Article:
|Year : 2016 | Volume
| Issue : 2 | Page : 82-85
Oral health status and treatment needs among health-care workers in Shimla district, Himachal Pradesh India
Shailee Fotedar1, Vikas Fotedar2, Vinay Bhardwaj1, Shelja Vashisht1, Kavita Manchand3
1 Department of Public Health Dentistry, H. P. Govt. Dental College, Shimla, Himachal Pradesh, India
2 Department of Radiation Oncology, RCC, IGMC, Shimla, Himachal Pradesh, India
3 Department of Public Health Dentistry, Awadh Dental College and Hospital, Jamshedpur, Jharkhand, India
|Date of Web Publication||19-Dec-2016|
Department of Public Health Dentistry, H. P. Govt. Dental College, Shimla, Himachal Pradesh
Source of Support: None, Conflict of Interest: None
Objectives: To assess oral health status and treatment needs of the health workers in Shimla district, Himachal Pradesh. Materials and Methods: A cross-sectional study was conducted among health workers in Shimla district, Himachal Pradesh. A sample of 130 was selected by selecting three blocks randomly to get a required sample size of 126. Clinical recordings were done according to the World Health Organization diagnostic criteria 1997. The data were analyzed using SPSS package, Chicago, IL, version 16.0. The statistical tests used were t-test and ANOVA. A P < 0.05 was considered to be statistically significant. Results: The mean age of the study population was 48.42 ± 5.94 with a range of 25-57. The prevalence of dental caries in the present study was 80%. The mean decayed, missing, and filled teeth were 6 ± 5.42 and were higher in females and the age group of 55-64 years. Only 17 (13.1%) had healthy periodontium and calculus was found in 49 (47.7%) subjects. The need for prosthesis in upper jaw and lower jaw was for 33 (25.3%) and 61 (46.9%), respectively. Conclusion: The caries experience of the population was quite high. Hence, there is a need for treatment camps, and regular follow-up checkups for the health workers in Shimla district.
Keywords: Dental caries, health workers, treatment needs
|How to cite this article:|
Fotedar S, Fotedar V, Bhardwaj V, Vashisht S, Manchand K. Oral health status and treatment needs among health-care workers in Shimla district, Himachal Pradesh India. Indian J Oral Health Res 2016;2:82-5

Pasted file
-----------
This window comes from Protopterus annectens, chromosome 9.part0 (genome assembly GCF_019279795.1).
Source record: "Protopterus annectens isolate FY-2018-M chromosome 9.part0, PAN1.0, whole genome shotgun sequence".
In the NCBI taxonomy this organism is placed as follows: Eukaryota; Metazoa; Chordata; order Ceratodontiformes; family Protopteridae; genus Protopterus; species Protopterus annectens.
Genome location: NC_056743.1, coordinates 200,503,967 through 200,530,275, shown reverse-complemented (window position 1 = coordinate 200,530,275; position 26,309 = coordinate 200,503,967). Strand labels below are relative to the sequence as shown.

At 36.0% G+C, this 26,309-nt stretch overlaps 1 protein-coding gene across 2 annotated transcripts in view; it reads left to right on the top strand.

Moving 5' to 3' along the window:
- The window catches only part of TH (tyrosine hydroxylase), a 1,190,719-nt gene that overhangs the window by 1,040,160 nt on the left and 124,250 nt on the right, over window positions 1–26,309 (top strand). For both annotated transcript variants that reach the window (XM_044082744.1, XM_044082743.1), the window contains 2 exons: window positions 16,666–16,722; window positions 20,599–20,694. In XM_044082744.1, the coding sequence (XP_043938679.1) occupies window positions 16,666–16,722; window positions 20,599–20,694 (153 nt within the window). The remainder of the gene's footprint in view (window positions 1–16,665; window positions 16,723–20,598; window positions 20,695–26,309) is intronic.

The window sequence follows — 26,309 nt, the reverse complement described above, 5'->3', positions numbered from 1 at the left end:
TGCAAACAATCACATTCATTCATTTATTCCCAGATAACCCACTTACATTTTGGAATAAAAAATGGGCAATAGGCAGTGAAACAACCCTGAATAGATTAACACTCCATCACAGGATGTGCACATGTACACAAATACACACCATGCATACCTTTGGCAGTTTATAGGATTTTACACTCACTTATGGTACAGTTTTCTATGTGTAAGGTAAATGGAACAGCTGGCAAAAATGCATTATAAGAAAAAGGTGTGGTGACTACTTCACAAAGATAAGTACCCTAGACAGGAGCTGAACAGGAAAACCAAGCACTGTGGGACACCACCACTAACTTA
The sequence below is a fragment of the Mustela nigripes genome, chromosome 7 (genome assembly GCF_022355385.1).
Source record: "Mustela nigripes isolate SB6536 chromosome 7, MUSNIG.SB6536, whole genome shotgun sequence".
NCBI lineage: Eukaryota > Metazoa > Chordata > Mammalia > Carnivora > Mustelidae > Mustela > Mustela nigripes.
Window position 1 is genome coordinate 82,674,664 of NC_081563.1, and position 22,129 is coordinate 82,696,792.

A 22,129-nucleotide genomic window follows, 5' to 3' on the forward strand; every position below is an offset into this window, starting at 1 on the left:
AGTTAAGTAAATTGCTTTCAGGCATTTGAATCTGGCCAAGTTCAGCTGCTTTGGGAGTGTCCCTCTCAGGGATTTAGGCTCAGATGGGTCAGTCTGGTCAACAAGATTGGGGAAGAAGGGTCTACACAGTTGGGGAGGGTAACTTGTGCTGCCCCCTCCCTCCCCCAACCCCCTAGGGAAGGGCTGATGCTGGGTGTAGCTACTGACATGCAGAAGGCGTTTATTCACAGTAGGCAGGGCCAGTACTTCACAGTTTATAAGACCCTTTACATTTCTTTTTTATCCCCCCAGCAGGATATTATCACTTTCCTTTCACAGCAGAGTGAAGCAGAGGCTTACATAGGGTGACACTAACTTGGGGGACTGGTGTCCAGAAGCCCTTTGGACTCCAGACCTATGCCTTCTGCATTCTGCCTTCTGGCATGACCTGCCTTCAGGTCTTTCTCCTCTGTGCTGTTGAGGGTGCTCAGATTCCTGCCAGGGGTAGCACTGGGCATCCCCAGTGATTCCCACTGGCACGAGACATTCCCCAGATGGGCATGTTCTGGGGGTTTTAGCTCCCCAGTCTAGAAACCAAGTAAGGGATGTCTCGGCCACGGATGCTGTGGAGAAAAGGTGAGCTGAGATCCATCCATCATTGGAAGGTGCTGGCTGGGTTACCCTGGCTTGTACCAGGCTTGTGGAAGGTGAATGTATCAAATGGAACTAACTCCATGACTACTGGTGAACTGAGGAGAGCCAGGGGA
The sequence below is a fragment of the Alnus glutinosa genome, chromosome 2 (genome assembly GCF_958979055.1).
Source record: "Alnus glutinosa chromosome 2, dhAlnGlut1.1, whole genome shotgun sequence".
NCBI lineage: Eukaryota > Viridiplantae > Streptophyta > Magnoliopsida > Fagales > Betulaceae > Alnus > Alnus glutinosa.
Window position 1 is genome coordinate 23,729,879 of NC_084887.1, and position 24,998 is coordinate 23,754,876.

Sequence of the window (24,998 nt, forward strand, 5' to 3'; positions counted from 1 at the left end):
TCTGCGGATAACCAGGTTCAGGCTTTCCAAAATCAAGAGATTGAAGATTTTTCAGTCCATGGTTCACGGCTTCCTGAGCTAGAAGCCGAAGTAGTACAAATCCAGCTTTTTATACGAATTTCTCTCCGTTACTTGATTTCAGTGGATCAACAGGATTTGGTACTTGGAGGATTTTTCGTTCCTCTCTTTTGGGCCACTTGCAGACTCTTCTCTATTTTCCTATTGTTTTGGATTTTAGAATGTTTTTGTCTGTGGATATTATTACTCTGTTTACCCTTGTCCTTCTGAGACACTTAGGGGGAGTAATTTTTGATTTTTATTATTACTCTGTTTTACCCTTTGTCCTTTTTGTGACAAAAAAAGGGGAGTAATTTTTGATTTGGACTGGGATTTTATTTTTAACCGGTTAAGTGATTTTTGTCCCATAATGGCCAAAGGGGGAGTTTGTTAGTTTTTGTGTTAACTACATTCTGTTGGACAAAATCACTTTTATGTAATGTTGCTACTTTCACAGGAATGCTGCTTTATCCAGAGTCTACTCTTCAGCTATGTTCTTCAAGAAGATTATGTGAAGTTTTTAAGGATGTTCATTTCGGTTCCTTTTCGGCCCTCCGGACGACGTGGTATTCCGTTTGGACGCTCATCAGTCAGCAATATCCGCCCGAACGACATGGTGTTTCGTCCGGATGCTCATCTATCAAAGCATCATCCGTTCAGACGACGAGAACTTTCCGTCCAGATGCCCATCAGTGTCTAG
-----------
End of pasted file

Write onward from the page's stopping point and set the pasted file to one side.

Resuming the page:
|How to cite this URL:|
Fotedar S, Fotedar V, Bhardwaj V, Vashisht S, Manchand K. Oral health status and treatment needs among health-care workers in Shimla district, Himachal Pradesh India. Indian J Oral Health Res [serial online] 2016 [cited 2022 Dec 4];2:82-5. Available from: https://www.ijohr.org/text.asp?2016/2/2/82/196113
| Introduction|| |
Health is one of the most valuable assets one can possess. Oral health is now recognized as equally important in relation to general health.  Oral health means more than healthy teeth. The World Health Organization (WHO) has a definition of good oral health: "Oral health means being free of chronic mouth and facial pain, oral and throat cancer, oral sores, birth defects such as cleft lip and palate, periodontal (gum) disease, tooth decay and tooth loss, and other diseases and disorders that affect the mouth and oral cavity."  Several oral diseases have important side effects on general health, while systemic conditions may show a mutual influence on oral health. Therefore, oral health care needs to be addressed by a multi-professional approach and should be integrated into comprehensive health-promoting strategies and practices.  The WHO too has urged its member states to consider mechanisms to incorporate the essential oral health services into the existing primary health-care system, with emphasis placed on disease prevention and health promotion for the poor and the disadvantaged populations. 
"Primary health care," rural health infrastructure has been designed to cover rural population through subcenters, primary health centers (PHC) and community health centers (CHCs).  As on March 31, 2014, there are 152,326 subcenters, 25,020 PHCs and 5363 CHCs functioning in India. In Shimla district, there are 89 PHC's, 8 CHC's, 14 civil hospitals and 313 subcenters.  Primary health-care workers posted here might play a key role in oral health promotion in those areas where there is a deficiency of dental professionals.
It has been shown that rural Indian community, who constitute more than 70% of the Indian population, has a low level of oral health awareness and practice when compared to urban.  Oral health status of health workers will reflect their knowledge and attitude toward oral health to a great extent. They can influence the community as they can extend health education at the first contact in the community and hence should possess good oral health.
Literature on the oral health knowledge and oral health status of health-care workers in India is almost nonexistent. Hence, this study was carried out to assess oral health status and treatment needs of the health workers in Shimla district.
| Materials and methods|| |
A cross-sectional study was conducted among multipurpose health-care workers (both males and females) in Shimla district, Himachal Pradesh, India from February 2016 to May 2016. The necessary ethical clearance was sought from the Ethical Committee of H. P. Government Dental College and Hospital, Shimla. Prior permission was taken from the Chief Medical Officer, Shimla district to conduct the oral health examination. Informed consent was also taken from each subject before recording oral health.